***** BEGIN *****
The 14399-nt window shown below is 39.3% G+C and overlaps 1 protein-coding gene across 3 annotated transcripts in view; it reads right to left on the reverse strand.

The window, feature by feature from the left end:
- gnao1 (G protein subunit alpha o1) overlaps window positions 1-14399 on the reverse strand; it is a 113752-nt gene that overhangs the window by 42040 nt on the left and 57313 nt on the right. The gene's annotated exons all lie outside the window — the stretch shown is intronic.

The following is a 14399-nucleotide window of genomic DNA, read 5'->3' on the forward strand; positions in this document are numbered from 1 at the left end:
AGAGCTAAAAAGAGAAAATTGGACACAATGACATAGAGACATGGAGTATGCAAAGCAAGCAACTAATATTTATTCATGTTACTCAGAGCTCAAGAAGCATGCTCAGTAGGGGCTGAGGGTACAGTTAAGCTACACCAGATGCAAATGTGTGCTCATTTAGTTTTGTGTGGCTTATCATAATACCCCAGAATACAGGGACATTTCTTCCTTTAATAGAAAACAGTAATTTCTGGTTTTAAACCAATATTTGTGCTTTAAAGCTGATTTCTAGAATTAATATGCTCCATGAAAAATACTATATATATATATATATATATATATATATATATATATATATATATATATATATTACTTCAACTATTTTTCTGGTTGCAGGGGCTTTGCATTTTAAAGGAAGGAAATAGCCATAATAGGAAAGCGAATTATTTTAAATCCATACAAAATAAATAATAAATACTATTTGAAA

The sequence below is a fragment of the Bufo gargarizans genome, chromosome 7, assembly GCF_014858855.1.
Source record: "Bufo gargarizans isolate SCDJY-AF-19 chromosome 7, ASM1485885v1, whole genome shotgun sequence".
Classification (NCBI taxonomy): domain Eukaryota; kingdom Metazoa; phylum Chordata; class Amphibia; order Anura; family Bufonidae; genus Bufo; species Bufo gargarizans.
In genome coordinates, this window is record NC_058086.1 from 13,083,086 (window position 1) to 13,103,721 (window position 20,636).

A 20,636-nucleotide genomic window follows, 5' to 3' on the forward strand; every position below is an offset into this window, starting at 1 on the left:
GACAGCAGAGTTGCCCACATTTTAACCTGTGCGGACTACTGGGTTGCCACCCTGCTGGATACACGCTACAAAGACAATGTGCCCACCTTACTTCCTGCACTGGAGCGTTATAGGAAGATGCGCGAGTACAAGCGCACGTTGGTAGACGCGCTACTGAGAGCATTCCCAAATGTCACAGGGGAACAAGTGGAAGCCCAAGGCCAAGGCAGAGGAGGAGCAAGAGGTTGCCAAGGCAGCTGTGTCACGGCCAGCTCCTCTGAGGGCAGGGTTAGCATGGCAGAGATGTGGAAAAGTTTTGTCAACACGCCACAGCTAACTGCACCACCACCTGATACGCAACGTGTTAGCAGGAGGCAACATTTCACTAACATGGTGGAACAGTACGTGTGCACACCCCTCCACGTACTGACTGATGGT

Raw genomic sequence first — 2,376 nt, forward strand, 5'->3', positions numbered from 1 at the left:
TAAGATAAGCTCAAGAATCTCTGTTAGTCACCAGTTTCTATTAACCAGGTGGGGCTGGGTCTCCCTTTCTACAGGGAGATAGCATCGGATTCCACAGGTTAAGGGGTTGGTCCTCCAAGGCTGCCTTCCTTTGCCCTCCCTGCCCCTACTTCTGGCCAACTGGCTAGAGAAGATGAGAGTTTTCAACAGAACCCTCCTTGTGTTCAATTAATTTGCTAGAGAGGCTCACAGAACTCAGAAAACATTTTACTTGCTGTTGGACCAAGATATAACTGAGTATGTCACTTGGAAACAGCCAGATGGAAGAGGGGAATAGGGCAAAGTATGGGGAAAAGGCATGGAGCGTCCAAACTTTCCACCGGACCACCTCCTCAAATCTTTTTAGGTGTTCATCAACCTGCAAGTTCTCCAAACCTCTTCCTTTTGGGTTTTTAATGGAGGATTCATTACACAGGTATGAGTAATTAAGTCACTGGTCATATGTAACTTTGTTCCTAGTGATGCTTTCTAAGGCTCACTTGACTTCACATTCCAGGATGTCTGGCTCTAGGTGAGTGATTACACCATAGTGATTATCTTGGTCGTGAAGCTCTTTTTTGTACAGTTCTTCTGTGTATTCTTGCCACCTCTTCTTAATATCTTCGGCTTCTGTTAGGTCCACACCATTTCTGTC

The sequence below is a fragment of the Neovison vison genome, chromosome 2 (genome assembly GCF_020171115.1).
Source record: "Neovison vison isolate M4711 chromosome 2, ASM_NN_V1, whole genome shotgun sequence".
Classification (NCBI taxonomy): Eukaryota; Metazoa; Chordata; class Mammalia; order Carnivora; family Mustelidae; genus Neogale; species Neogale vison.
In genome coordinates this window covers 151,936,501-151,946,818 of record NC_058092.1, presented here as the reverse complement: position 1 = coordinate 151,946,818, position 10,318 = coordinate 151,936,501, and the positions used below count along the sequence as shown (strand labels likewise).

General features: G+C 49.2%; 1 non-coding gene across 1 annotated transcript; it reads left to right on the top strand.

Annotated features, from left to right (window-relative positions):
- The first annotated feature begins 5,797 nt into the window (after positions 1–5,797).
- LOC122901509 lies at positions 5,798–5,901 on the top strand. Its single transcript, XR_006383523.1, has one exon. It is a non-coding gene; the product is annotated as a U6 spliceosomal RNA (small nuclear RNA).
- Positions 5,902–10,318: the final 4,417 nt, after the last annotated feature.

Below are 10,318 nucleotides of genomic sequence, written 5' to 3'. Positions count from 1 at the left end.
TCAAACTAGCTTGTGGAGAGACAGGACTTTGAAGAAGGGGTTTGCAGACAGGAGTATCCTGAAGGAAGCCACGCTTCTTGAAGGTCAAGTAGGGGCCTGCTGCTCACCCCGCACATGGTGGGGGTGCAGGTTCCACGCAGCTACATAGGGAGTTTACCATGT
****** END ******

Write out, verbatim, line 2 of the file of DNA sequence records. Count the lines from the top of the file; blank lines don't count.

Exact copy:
The window, feature by feature from the left end: